The Center for Health Facility Design and Testing (CHFDT) received a Touchstone Award from the Center for Health Design (CHD), which was presented to Anjali Joseph, director of the Center for Health Design and Testing and David Allison, the director of graduate studies in Architecture + Health, at the 2023 Healthcare Design Conference + Expo in New Orleans on November 6, 2023.
CHFDT earned a Touchstone Award in the Platinum category for their research project, “Realizing Improved Patience Care Through Human-Centered Design in the Operating Room (RIPCHD.OR)” — the RIPCHD.OR project was first awarded a Touchstone Award in the Gold category in 2017.
“The School of Architecture is grateful for the recognition of the Touchstone Award from the Center of Health Design,” explained Jim Stevens, director of Clemson University’s School of Architecture. “The award recognizes the exceptional contributions of the Architecture + Health program and the Center Health Facilities Design and Testing (CHFDT). Through maintaining rigorous standards for evidence-based design, CHFDT provides findings applicable to the architecture profession, improving healthcare facilities at home and internationally.”
Platinum level recognition
According to Joseph, the Touchstone Award recognizes healthcare design projects that exemplify the use of evidence-based design (EBD) processes as part of a building project. Winning projects must demonstrate interdisciplinary collaboration, use of evidence during all phases of design and significant dissemination of findings, including application of evidence to other facility design projects. The Touchstone Award has three levels of awards categories: Silver, Gold and Platinum. The Platinum Award indicates the highest level of achievement and application in the EBD process.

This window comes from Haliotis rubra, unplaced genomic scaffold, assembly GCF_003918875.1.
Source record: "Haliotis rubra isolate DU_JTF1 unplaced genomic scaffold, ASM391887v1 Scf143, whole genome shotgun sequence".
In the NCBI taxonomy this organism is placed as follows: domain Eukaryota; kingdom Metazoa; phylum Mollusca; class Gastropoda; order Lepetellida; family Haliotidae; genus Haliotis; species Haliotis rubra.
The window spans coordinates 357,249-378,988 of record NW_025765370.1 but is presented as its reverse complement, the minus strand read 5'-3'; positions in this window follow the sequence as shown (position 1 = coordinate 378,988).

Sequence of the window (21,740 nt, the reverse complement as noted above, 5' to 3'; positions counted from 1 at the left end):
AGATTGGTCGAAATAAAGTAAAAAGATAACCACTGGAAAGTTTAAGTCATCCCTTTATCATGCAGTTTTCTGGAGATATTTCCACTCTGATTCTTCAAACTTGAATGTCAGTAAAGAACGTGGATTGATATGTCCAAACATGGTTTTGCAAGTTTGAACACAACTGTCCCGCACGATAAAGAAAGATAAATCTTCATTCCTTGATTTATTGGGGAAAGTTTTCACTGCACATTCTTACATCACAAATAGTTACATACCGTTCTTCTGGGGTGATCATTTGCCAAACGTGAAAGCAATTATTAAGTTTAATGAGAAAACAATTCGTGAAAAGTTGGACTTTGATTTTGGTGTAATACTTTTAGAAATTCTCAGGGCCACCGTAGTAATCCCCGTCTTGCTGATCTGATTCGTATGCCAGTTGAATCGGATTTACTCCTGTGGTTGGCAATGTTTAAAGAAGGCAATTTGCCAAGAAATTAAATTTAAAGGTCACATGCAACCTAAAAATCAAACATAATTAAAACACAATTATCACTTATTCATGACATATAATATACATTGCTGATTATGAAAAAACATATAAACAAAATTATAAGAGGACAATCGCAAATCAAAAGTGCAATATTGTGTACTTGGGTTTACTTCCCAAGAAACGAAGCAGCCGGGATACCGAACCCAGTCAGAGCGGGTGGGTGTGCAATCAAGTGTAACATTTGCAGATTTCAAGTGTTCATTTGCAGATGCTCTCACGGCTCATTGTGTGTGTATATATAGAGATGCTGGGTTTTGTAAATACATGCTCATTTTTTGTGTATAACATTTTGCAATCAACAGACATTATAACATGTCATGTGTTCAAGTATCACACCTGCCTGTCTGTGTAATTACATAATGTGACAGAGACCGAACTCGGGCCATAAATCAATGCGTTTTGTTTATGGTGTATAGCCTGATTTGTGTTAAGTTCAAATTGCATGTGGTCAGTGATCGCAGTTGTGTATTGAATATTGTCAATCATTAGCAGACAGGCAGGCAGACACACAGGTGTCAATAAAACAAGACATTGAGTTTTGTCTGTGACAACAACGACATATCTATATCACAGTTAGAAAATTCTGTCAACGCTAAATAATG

“We are thrilled that RIPCHD.OR was awarded a Platinum level award,” Joseph said. “The relationships that we developed as part of this project have led to two additional grant-funded patient safety learning lab (PSLL) projects – one with the Medical University of South Carolina (MUSC) and Johns Hopkins and the other with Prisma Health. We are truly grateful to the Center for Health Design for recognizing the efforts of the incredible RIPCHD.OR team.”
Developing safer and more ergonomic operating rooms
Joseph explained that the CHFDT team decided to submit RIPCHD.OR for the award as they felt the project exemplified all aspects of the EBD process and demonstrated a deep commitment to conducting rigorous research, applying the findings to facility design projects, evaluating the impacts of the design and widely disseminating the findings.
The RIPCHD.OR project is unique because it was a 4-year PSLL project federally funded by the Agency for Healthcare Research and Quality and was a collaborative effort between Clemson and MUSC. The project focused on developing safer and more ergonomic operating room prototypes, with the findings being used by MUSC to design operating rooms for two ambulatory surgery centers.
RIPCHD.OR’s many accolades
The RIPCHD.OR team also collaborated with the architecture firm LS3P to implement the MUSC facility design and conduct a post-occupancy evaluation. Concepts from the project were also used at the Emory Musculoskeletal Institute in Atlanta, another winner of a Platinum Touchstone Award this year. The RIPCHD.OR project also resulted in 27 peer-reviewed journal articles, a web-based design and education tool and an exhibition at the ACCelerate Creativity and Innovation Festival at the National Museum of American History in Washington, D.C. Further, the project has impacted the healthcare design practice by involving more than 26 students from diverse disciplines who have gone on to integrate the approaches and concepts developed in the project in their teaching and practice.
“The RIPCHD.OR project exemplifies the fundamental goal we had in the Architecture + Health program with the creation of the Center for Health Facilities Design and Testing of seamlessly integrating academic research with professional architectural education while advancing the practice of healthcare architecture,” Allison explained. “It demonstrates that we can serve to elevate academic research in our discipline while translating the findings into useful knowledge that can inform better design decision-making by architects working collaboratively with the constituencies we serve.”
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